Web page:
'Three Musketeers' with live music at Flying Monkey on Wednesday, Nov. 8

It's 'all for one and one for all' in classic silent film swashbuckler starring Douglas Fairbanks

PLYMOUTH, N.H.—Long before it became a candy bar in the concession stand, 'The Three Musketeers' was on the big screen as a swashbuckling silent film, a major hit of 1921.

And now, more than a century later, it returns: 'The Three Musketeers' (1921), starring Douglas Fairbanks Sr., will be shown with live music on Wednesday, Nov. 8 at 6:30 p.m. at the Flying Monkey Moviehouse and Performance Center, 39 Main St., Plymouth, N.H.

The program will feature live accompaniment by silent film musician Jeff Rapsis. Admission is $10 per person.

'The Three Musketeers,' adapted from the classic Alexandre Dumas novel and directed by Fred Niblo, is a costume drama set amid palace intrigue in 17th century France.

Fairbanks plays the leading role of D'Artagnan, who after challenging musketeers Athos (Leon Barry), Porthos (George Siegmann) and Aramis (Eugene Pallette) to a duel, joins forces with them in opposition of the scheming Cardinal Richelieu (Nigel De Brulier).

Plotting to discredit Queen Anne (Mary McLaren) in the eyes of her husband King Louis XIII (Adolphe Menjou), Richelieu dispatches Milady de Winter (Barbara La Marr) to pilfer the diamond brooch given by Anne to her British lover, the Duke of Buckingham (Thomas Holding).

Marguerite de la Motte and Douglas Fairbanks, Sr. in 'The Three Musketeers.'

With the help of the lovely Constance (Marguerite de la Motte), D'Artagnan and the Musketeers race against time to retrieve the brooch and save their Queen.

The athletic Douglas Fairbanks's one-handed handspring to grab a sword during a fight scene in 'The Three Musketeers' is considered as one of the great stunts of early cinema.

Critics point to 'The Three Musketeers' as a turning point in Fairbanks' career.

" 'The Three Musketeers' was the first of the grand Fairbanks costume films, filled with exemplary production values and ornamentation," wrote author Jeffrey Vance in 2008. "With 'The Three Musketeers,' he at last found his metier and crystallized his celebrity and his cinema."

Fairbanks, among the most popular stars of the 1920s, was the inspiration for the character of George Valentin in the Oscar-winning Best Picture 'The Artist' (2011). Fairbanks was known for films that used the then-new medium of motion pictures to transport audiences to historical time periods for grand adventures and athletic stunts.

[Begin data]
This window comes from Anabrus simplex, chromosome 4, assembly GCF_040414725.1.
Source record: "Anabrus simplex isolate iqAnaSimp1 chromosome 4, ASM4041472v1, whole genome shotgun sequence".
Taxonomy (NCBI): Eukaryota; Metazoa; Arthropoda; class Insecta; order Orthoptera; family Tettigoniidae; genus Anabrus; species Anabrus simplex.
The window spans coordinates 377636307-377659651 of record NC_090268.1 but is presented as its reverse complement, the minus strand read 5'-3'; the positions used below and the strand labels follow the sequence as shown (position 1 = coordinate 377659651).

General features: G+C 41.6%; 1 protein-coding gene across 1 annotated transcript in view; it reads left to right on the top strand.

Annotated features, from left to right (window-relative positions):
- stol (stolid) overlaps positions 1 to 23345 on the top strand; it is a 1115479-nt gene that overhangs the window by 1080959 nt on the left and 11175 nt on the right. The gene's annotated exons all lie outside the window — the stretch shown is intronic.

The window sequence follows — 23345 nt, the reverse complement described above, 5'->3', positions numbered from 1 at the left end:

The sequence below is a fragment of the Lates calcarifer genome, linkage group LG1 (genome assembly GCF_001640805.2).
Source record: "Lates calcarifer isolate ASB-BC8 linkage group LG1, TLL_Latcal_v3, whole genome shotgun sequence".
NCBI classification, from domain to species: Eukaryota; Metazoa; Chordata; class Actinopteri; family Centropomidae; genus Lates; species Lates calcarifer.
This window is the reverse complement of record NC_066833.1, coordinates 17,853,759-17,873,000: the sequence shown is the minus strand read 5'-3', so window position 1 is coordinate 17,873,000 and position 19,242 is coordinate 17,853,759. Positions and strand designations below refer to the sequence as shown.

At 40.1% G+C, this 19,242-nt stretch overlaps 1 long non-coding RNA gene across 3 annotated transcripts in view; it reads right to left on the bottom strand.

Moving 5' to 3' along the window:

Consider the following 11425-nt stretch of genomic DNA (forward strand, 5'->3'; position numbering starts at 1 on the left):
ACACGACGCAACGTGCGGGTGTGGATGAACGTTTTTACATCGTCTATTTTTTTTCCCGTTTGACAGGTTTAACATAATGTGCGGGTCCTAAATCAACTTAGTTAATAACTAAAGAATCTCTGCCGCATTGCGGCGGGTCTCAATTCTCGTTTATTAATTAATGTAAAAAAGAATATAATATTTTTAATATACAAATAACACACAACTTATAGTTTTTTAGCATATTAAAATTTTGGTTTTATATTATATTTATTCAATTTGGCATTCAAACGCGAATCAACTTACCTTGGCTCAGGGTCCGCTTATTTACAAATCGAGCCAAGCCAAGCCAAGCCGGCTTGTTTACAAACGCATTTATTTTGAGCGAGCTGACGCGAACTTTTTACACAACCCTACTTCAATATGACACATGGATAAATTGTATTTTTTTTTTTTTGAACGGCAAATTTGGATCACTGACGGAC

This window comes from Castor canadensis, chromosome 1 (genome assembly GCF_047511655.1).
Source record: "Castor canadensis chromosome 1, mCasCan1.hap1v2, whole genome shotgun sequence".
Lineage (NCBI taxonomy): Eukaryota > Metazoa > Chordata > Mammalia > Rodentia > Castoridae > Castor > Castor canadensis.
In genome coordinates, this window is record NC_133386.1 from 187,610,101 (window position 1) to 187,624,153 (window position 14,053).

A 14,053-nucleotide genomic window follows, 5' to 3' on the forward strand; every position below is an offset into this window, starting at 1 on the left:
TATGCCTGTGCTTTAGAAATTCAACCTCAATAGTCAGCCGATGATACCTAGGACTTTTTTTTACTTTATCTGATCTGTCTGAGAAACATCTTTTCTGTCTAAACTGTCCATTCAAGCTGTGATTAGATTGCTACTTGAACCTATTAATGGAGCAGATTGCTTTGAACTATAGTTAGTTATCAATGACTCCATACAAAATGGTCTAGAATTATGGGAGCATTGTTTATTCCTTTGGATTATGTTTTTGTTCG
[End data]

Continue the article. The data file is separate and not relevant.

He's often referred to as "Douglas Fairbanks Sr." to avoid confusion with his son, the actor Douglas Fairbanks Jr.

As early as it is, the Fairbanks version of 'Three Musketeers' was not the first big-screen adaptation of the classic Dumas tale. At least a half-dozen earlier versions were filmed in the U.S. and Europe. Over the years, at least 24 different adaptation of the 'Musketeer' saga have been released, attesting to the timeless popularity of Dumas' tale.

Douglas Fairbanks in 'The Three Musketeers' (1921).

Live music for 'The Three Musketeers' will be provided by silent film accompanist Jeff Rapsis, who uses a digital synthesizer to create a traditional full orchestra "movie score" sound.

"Seeing a Fairbanks picture in a theater with live music and an audience is a classic movie experience," Rapsis said.

Rapsis emphasized the unique value of seeing early cinema as it was originally presented.

"These films were designed for the big screen, live music, and large audiences. If you put it all together again, you get a sense of why people first fell in love with the movies," Rapsis said.

'The Three Musketeers' (1921) starring Douglas Fairbanks Sr., will be screened with live music on Wednesday, Nov. 8 at 6:30 p.m. at the Flying Monkey Moviehouse and Performance Center, 39 Main St., Plymouth, N.H.

General admission tickets are $10 at door or in advance by calling the box office at (603) 536-2551 or online at

No comments:

Post a Comment